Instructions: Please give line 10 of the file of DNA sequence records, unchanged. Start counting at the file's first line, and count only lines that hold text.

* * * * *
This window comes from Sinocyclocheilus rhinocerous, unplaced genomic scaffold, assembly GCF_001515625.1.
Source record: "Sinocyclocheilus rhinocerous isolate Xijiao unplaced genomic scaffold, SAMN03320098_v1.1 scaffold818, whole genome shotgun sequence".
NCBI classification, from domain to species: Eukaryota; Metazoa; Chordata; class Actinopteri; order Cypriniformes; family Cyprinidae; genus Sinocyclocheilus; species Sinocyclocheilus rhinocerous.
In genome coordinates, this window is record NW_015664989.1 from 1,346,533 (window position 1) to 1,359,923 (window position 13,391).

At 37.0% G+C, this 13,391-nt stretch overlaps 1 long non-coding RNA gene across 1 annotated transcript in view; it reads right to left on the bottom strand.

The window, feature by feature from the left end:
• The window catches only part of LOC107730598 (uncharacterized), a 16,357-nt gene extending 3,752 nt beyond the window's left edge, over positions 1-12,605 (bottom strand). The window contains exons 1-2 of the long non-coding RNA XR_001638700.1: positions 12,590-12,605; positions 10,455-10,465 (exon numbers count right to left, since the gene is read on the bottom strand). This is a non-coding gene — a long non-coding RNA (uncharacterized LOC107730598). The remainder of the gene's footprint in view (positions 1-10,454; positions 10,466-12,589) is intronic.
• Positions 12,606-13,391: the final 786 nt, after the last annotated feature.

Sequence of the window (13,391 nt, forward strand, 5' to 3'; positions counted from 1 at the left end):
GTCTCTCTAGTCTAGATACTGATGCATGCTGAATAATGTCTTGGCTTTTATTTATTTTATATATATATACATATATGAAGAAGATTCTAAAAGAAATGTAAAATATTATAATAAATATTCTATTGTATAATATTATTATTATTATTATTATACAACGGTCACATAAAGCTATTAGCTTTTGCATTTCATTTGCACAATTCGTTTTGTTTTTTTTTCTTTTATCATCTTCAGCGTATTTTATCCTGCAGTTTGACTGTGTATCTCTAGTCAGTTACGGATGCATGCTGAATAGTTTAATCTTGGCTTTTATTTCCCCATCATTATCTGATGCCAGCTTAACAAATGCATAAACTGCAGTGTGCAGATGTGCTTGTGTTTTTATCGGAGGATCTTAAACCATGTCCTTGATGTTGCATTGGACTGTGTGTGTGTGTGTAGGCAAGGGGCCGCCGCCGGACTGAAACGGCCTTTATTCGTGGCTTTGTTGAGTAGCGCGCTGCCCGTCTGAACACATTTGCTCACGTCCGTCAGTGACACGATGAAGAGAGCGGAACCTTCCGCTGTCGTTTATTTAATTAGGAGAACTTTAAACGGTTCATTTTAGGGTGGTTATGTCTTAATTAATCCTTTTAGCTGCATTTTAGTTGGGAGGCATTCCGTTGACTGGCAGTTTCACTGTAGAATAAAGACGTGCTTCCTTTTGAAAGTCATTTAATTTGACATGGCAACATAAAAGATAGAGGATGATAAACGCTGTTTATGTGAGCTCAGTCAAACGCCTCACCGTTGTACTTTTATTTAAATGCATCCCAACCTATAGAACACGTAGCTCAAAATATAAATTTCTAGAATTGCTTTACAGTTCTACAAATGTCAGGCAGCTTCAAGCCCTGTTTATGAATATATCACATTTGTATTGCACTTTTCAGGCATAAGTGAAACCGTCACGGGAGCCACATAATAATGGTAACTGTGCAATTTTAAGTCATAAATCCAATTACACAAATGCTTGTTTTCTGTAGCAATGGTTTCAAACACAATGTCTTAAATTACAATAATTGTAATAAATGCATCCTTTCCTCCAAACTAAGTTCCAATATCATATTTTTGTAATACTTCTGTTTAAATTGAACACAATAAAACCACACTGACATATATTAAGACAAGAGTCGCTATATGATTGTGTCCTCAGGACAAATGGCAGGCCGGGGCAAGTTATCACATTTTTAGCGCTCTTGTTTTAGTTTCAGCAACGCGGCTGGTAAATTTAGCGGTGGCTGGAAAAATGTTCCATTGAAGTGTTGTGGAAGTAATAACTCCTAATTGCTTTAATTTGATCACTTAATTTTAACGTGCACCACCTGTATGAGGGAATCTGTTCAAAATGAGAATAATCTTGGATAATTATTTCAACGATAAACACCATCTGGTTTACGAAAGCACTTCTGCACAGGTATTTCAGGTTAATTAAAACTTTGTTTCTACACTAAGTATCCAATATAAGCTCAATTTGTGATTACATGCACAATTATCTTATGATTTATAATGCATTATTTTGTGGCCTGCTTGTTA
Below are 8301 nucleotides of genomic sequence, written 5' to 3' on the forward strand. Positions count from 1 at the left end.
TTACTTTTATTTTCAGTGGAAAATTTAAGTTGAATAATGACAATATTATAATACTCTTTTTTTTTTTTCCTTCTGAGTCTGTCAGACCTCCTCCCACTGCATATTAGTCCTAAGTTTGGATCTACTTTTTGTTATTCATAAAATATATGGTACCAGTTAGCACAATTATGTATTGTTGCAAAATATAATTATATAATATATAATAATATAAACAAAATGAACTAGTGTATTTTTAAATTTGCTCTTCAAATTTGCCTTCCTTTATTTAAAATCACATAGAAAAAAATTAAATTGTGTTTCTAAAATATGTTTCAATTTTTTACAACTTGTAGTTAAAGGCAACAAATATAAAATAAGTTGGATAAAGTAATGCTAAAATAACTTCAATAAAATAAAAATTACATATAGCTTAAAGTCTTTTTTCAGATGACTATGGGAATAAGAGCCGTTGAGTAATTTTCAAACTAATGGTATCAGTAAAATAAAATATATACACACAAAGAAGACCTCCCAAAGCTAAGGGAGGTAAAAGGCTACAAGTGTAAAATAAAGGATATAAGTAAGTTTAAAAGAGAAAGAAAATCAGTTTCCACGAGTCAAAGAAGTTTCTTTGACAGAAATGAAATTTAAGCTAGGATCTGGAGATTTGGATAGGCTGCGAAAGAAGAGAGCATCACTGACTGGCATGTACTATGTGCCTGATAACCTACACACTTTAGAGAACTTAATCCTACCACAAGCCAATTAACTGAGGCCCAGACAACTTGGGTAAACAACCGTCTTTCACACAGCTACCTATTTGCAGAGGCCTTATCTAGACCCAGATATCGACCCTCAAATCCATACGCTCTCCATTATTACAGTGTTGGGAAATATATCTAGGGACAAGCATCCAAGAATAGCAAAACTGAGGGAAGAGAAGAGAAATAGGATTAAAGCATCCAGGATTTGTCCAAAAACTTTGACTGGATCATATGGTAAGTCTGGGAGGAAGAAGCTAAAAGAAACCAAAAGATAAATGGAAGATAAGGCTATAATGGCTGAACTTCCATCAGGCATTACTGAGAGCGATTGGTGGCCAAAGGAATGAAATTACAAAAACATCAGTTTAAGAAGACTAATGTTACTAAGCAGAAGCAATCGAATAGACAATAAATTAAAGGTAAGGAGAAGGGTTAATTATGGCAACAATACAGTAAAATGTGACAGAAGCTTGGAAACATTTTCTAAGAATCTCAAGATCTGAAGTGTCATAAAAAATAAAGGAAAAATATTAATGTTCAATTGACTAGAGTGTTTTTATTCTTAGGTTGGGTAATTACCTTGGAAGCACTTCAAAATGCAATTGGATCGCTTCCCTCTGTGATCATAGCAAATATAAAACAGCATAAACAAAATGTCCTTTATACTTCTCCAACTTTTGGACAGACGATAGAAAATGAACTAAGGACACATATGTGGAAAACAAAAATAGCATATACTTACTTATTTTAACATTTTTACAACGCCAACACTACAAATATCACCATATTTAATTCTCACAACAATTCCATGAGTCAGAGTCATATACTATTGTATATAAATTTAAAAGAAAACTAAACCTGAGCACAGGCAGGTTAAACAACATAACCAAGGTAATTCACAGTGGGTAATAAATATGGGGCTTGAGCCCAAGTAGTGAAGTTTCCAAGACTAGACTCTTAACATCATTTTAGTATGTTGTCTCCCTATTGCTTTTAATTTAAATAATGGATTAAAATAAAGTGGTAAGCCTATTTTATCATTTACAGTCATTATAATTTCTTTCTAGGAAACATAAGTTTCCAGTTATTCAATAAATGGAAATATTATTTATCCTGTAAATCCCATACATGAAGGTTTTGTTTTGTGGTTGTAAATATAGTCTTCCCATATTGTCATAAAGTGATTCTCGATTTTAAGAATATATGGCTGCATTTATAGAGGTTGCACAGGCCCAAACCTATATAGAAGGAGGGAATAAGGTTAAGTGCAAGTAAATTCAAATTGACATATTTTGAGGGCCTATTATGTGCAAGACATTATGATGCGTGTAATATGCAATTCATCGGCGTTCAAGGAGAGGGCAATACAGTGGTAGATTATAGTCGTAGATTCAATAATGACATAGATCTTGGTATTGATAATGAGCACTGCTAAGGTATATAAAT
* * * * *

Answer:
GTCTCTCTAGTCTAGATACTGATGCATGCTGAATAATGTCTTGGCTTTTATTTATTTTATATATATATACATATATGAAGAAGATTCTAAAAGAAATGTAAAATATTATAATAAATATTCTATTGTATAATATTATTATTATTATTATTATACAACGGTCACATAAAGCTATTAGCTTTTGCATTTCATTTGCACAATTCGTTTTGTTTTTTTTTCTTTTATCATCTTCAGCGTATTTTATCCTGCAGTTTGACTGTGTATCTCTAGTCAGTTACGGATGCATGCTGAATAGTTTAATCTTGGCTTTTATTTCCCCATCATTATCTGATGCCAGCTTAACAAATGCATAAACTGCAGTGTGCAGATGTGCTTGTGTTTTTATCGGAGGATCTTAAACCATGTCCTTGATGTTGCATTGGACTGTGTGTGTGTGTGTAGGCAAGGGGCCGCCGCCGGACTGAAACGGCCTTTATTCGTGGCTTTGTTGAGTAGCGCGCTGCCCGTCTGAACACATTTGCTCACGTCCGTCAGTGACACGATGAAGAGAGCGGAACCTTCCGCTGTCGTTTATTTAATTAGGAGAACTTTAAACGGTTCATTTTAGGGTGGTTATGTCTTAATTAATCCTTTTAGCTGCATTTTAGTTGGGAGGCATTCCGTTGACTGGCAGTTTCACTGTAGAATAAAGACGTGCTTCCTTTTGAAAGTCATTTAATTTGACATGGCAACATAAAAGATAGAGGATGATAAACGCTGTTTATGTGAGCTCAGTCAAACGCCTCACCGTTGTACTTTTATTTAAATGCATCCCAACCTATAGAACACGTAGCTCAAAATATAAATTTCTAGAATTGCTTTACAGTTCTACAAATGTCAGGCAGCTTCAAGCCCTGTTTATGAATATATCACATTTGTATTGCACTTTTCAGGCATAAGTGAAACCGTCACGGGAGCCACATAATAATGGTAACTGTGCAATTTTAAGTCATAAATCCAATTACACAAATGCTTGTTTTCTGTAGCAATGGTTTCAAACACAATGTCTTAAATTACAATAATTGTAATAAATGCATCCTTTCCTCCAAACTAAGTTCCAATATCATATTTTTGTAATACTTCTGTTTAAATTGAACACAATAAAACCACACTGACATATATTAAGACAAGAGTCGCTATATGATTGTGTCCTCAGGACAAATGGCAGGCCGGGGCAAGTTATCACATTTTTAGCGCTCTTGTTTTAGTTTCAGCAACGCGGCTGGTAAATTTAGCGGTGGCTGGAAAAATGTTCCATTGAAGTGTTGTGGAAGTAATAACTCCTAATTGCTTTAATTTGATCACTTAATTTTAACGTGCACCACCTGTATGAGGGAATCTGTTCAAAATGAGAATAATCTTGGATAATTATTTCAACGATAAACACCATCTGGTTTACGAAAGCACTTCTGCACAGGTATTTCAGGTTAATTAAAACTTTGTTTCTACACTAAGTATCCAATATAAGCTCAATTTGTGATTACATGCACAATTATCTTATGATTTATAATGCATTATTTTGTGGCCTGCTTGTTA